Frank Shapleigh was a key figure in the artistic communities of St. Augustine, Florida, and the White Mountains in New Hampshire. He displayed a deep personal enjoyment for painting sweeping, peaceful landscapes, as well as detailed studies of old barns and kitchens. Shapleigh was uniquely dedicated to portraying history through his work, developing a deep sense of place and depicting a rugged American past.
Shapleigh had a remarkable ability to move between high society and the world of the everyman, which served him well as an artist of his time. As one of the first to hold artist-in-resident positions at grand hotels, he maintained a studio at the Crawford House in the White Mountains from 1877 to 1893, while winters were spent at the Ponce de Leon of St. Augustine. While in residence, Shapleigh held open hours in his studio and entertained wealthy patrons at social events. Meanwhile, pursuing his studies of historically significant architecture and everyday settings necessitated that he mingle with rural homeowners.
Born in Boston in 1842, Shapleigh trained at the Lowell Institute of Drawing before traveling abroad, studying with Emile Lambinet of the French Barbizon School in Paris and making frequent studies of European genre paintings in the Louvre. He served in the 45th regiment of Massachusetts during the Civil War, and then traveled with fellow Bostonians to California to paint the Yosemite Valley. Striking out on his own, he became the first artist to paint Hetch Hetchy.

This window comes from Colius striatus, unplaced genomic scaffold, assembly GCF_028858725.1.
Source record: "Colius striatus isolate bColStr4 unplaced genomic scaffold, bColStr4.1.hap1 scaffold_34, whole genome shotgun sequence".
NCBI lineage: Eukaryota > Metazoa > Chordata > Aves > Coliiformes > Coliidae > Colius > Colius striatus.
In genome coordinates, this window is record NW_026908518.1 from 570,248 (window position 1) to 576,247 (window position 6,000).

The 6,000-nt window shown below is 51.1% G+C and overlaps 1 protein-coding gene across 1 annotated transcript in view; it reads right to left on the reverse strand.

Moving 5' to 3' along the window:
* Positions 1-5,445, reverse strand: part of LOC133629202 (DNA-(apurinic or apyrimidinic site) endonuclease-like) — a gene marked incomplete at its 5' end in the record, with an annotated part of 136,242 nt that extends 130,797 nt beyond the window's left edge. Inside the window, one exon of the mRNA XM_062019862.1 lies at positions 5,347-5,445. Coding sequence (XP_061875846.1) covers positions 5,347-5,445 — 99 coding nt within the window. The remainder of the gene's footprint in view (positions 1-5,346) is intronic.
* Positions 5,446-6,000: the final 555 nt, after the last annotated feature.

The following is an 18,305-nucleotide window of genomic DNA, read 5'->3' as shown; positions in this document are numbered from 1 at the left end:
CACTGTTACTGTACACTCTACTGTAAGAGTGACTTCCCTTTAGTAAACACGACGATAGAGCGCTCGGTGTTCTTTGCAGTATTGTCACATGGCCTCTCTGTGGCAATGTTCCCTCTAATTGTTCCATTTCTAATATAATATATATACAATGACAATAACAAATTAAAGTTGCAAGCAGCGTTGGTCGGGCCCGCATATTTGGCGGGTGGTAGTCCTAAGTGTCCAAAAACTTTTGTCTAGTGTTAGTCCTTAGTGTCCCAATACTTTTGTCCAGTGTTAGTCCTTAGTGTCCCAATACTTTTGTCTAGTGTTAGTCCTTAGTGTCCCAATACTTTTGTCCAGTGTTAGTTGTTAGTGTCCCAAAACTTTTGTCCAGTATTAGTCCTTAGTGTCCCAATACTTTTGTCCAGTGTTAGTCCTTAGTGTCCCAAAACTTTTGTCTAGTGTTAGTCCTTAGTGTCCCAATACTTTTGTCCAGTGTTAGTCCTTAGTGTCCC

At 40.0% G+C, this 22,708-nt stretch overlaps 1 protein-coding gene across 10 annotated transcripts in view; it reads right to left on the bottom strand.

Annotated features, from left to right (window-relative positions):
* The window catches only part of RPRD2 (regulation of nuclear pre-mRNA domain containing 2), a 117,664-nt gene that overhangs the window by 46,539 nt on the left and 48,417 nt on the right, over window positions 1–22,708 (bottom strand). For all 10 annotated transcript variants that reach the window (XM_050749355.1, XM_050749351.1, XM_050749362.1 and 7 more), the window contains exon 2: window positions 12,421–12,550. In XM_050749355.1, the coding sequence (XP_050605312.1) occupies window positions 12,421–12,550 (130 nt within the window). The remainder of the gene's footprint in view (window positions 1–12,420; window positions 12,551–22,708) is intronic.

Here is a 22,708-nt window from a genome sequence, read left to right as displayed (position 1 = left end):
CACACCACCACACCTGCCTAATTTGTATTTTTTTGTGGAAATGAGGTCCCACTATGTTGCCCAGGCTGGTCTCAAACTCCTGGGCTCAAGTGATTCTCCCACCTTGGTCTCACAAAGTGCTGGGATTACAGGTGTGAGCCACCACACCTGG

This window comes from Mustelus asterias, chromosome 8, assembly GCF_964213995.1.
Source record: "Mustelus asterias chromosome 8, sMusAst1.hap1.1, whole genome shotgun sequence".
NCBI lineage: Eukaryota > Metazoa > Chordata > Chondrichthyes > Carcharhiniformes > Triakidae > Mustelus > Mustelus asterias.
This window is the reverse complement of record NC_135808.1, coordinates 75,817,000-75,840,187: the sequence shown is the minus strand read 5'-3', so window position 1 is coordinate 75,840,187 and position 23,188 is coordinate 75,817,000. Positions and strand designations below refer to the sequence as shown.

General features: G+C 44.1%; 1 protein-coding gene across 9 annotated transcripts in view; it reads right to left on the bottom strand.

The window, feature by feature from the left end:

While working as a portraitist in Boston, he visited North Conway, New Hampshire, in 1873, and opened a studio there in 1876. He established himself among the other artists working in the White Mountains, which included Albert Bierstadt, Edward Hill, William Morris Hunt, George Inness, and Samuel Griggs. He was often joined by John J. Enneking and Benjamin Champney when painting outdoors. In St. Augustine, he worked alongside Martin Johnson Heade and William Staples Drown.
Shapleigh was elected to become a member of the Boston Art Club at the young age of thirty-two, and made a distinct impact for the interplay of architecture and landscape in his works, painted from unusual perspectives. He faithfully described the locations on the backs of his canvases, preserving his subjects for posterity. Shapleigh settled in Jackson, New Hampshire in 1896, where his studio contained numerous early American antiques. He passed away in 1906.
Written by Zenobia Grant Wingate